Picture it: Dallas, 2001. I was settling into my singleness and adjusting to the demands of working and raising my then-toddler son. Slowly dealing, but still feeling the weight of it all, but I sought solace in my friends, my family and my go-to elixir of choice, music. Mary J. Blige’s “No More Drama” and Tamia’s “Stranger In My House” were played repeatedly, no doubt, but the first song opening Faith Evans’ “Alone In This World,” spoke to me the most: “I never thought you’d turn your back, and walk away from love like that/When I was holding on to you, all you did was let me go. I never thought I would regret/the way I felt when we first met, and now I’m standing alone in this world.”
Today, as a remarried mother to three, I’m hardly ever alone, so to speak. But those words certainly echo how I feel when I contemplate how often victimized Black girls and Black women are mistreated, or even maligned, by our community. We’re ‘sisters’ and ‘queens’ when we pour our time, energy and resources into causes regarding wronged Black men. but when we have become injured or killed, then….well….refer to the aforementioned chorus, rewind and repeat.
Unfortunately it isn’t a new dilemma— women of color being forced to prove their worth as human beings and as women while also working to fight racism and sustain ourselves and our loved ones. Sojourner Truth, a slave turned-orator-and activist, channeled the struggle in her most famous speech, “Ain’t I a Woman,” during Akron OH’s Women’s Convention in 1851. More than a century later, Black women found themselves subjugated to the agendas of black men even while mutually fighting the aftermath of slavery and for Civil Rights. In the words of author and social activist, bell hooks, the subjugation of the sisters has more than one source: “White women and black men have it both ways…. Black men may be victimized by racism, but sexism allows them to act as exploiters and oppressors of women.. White women may be victimized by sexism, but racism enables them to act as exploiters and oppressors of black people.” She says that as long as these groups or any group define liberation as gaining social equality with white men, they have an interest in exploiting and oppressing others.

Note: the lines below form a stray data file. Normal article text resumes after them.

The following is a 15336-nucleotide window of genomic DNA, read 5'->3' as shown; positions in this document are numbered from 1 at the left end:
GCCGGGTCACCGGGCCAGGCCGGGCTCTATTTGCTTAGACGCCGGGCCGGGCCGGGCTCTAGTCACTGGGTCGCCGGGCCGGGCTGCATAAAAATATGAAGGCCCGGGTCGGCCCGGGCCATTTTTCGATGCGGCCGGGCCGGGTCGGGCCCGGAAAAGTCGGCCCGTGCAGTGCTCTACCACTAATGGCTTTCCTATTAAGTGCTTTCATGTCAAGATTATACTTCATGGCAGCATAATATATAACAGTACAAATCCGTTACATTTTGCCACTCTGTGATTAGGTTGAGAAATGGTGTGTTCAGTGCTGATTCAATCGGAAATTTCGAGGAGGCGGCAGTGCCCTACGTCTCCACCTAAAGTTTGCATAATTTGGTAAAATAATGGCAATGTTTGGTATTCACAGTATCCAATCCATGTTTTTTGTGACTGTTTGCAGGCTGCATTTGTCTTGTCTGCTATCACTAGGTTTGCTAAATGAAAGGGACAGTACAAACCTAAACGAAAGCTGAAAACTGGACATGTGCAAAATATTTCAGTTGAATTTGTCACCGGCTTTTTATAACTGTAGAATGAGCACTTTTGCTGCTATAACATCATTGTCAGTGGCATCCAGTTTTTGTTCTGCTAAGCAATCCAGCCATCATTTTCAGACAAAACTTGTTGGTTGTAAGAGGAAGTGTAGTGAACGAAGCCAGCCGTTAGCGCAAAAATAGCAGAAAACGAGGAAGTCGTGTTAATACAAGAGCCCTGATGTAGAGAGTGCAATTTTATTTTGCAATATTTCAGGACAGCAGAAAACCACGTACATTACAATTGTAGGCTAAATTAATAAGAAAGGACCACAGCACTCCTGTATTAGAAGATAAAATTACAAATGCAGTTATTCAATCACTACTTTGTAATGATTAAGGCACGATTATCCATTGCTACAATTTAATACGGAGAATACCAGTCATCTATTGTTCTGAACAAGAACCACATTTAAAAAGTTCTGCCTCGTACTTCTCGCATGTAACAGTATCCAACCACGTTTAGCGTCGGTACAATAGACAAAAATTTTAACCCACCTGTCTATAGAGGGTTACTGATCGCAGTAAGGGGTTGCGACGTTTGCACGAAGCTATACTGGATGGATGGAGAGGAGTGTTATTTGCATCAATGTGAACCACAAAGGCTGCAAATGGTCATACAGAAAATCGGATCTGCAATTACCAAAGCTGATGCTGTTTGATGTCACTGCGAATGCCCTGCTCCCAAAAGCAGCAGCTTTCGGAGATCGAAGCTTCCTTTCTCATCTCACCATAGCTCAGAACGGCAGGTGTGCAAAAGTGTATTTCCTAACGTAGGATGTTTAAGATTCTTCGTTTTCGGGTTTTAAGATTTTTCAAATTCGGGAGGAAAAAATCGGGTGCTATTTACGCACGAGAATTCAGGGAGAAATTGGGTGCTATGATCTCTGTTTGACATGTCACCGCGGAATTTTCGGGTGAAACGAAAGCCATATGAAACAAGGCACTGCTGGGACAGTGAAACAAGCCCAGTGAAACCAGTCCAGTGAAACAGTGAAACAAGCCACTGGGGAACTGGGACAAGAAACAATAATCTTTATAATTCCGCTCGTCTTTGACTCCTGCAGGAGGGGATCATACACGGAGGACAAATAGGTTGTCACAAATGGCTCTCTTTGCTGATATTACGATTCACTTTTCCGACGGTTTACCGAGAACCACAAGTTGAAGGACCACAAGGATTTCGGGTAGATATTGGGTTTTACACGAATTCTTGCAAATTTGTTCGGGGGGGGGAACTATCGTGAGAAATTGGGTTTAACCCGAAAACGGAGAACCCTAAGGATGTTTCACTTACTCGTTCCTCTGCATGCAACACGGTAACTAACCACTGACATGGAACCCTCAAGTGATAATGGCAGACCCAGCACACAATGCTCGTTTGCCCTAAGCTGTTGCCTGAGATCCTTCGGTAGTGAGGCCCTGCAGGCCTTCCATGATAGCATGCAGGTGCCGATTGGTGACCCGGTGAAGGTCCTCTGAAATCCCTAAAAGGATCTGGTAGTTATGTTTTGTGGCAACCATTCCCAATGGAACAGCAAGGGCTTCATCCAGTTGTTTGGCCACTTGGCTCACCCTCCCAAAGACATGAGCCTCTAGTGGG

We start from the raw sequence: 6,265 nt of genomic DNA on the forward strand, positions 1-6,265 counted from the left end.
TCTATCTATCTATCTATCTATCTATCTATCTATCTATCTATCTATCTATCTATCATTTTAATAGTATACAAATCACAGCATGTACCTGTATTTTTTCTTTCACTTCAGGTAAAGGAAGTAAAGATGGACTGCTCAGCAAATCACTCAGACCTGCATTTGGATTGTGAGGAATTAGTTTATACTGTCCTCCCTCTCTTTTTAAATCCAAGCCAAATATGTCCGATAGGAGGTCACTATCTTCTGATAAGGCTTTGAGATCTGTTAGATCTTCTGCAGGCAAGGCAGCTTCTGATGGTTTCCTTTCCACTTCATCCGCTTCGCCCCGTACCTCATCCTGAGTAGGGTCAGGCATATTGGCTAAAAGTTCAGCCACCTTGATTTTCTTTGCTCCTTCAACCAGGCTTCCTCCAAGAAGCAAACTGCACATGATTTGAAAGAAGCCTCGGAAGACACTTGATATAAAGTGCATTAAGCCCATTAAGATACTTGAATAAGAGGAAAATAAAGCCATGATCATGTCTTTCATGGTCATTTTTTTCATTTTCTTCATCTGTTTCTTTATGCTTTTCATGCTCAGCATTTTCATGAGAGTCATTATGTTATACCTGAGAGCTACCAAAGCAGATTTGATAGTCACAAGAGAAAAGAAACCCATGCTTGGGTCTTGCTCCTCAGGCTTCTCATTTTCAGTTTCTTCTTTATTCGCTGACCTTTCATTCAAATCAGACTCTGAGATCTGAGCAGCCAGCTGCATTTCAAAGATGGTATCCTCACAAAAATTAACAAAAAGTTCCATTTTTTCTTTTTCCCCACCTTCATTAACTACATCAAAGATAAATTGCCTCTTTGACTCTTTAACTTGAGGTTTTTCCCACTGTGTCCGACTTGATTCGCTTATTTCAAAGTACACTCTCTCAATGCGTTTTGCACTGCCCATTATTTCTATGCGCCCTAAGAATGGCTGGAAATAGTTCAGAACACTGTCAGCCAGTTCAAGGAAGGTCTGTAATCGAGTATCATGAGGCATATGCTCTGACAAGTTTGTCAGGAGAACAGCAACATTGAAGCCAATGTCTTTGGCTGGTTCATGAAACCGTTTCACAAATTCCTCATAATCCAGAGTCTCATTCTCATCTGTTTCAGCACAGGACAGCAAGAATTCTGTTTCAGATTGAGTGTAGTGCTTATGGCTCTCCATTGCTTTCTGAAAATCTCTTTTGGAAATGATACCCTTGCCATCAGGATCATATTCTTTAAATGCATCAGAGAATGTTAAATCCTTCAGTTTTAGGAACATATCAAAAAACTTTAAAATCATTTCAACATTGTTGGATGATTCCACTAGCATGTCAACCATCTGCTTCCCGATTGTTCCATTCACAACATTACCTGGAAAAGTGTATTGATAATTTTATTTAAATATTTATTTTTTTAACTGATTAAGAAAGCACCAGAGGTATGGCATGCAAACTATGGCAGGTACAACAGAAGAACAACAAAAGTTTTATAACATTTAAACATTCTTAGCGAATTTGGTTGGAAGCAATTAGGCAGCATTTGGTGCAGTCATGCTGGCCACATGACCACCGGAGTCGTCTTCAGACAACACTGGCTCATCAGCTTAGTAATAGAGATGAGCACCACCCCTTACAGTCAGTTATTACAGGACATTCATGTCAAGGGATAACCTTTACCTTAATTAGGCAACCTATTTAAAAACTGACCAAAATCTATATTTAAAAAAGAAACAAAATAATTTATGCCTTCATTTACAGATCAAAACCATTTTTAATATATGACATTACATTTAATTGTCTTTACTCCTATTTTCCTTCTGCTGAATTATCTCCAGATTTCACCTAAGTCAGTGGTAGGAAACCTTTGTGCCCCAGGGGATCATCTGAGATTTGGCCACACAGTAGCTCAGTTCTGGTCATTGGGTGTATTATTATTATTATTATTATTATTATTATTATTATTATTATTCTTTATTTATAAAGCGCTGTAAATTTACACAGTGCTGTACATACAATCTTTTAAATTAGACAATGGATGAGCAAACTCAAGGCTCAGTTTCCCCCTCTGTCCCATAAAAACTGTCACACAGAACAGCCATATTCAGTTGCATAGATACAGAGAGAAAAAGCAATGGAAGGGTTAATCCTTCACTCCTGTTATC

The differences in how brutalities and fatalities are treated in the African-American community when it’s men vs. women, boys vs. girls are stark. nearly everyone is familiar with the names Michael Brown, Trayvon Martin, Tamir Rice and Eric Garner. But the black girls and women who have been innocent casualties to the same types of violence—Rekia Boyd, Sandra Bland, Aiyanna Jones and most recently, Korryn Gaines—receive less attention and more judgment regarding their own deaths. Statistics of the deaths of black men are often discussed, but the fact that black women are victims of intra-racial violence every 19 hours, according to research by the Violence Policy Center, is all but overlooked.
It’s a common issue with complex origins, according to Misty Hook, a licensed psychologist who blogs about such topics at thepsychologicalhook.com. “it’s sexism, plain and simple,” she says, “Men are viewed as more important and according to their idea of traditional femininity, women should listen, be compliant and comply to authority. If women [come to harm] while being ‘nontraditional,’ it assaults their viewpoint of what we’re ‘supposed to be like’ and becomes their problem.”
In order to undo this unhealthy dynamic, Hook says the causes should be dealt with—-an ‘authoritarian upbringing, or religion’—-and women need to take a stand. “It was Frederick Douglass who once said, ‘Power concedes nothing without a demand,’ so more women are going to have to step forward and say, ‘I will not accept this,'” she says. “Only when things become uncomfortable to people in power will the status quo begin to change.”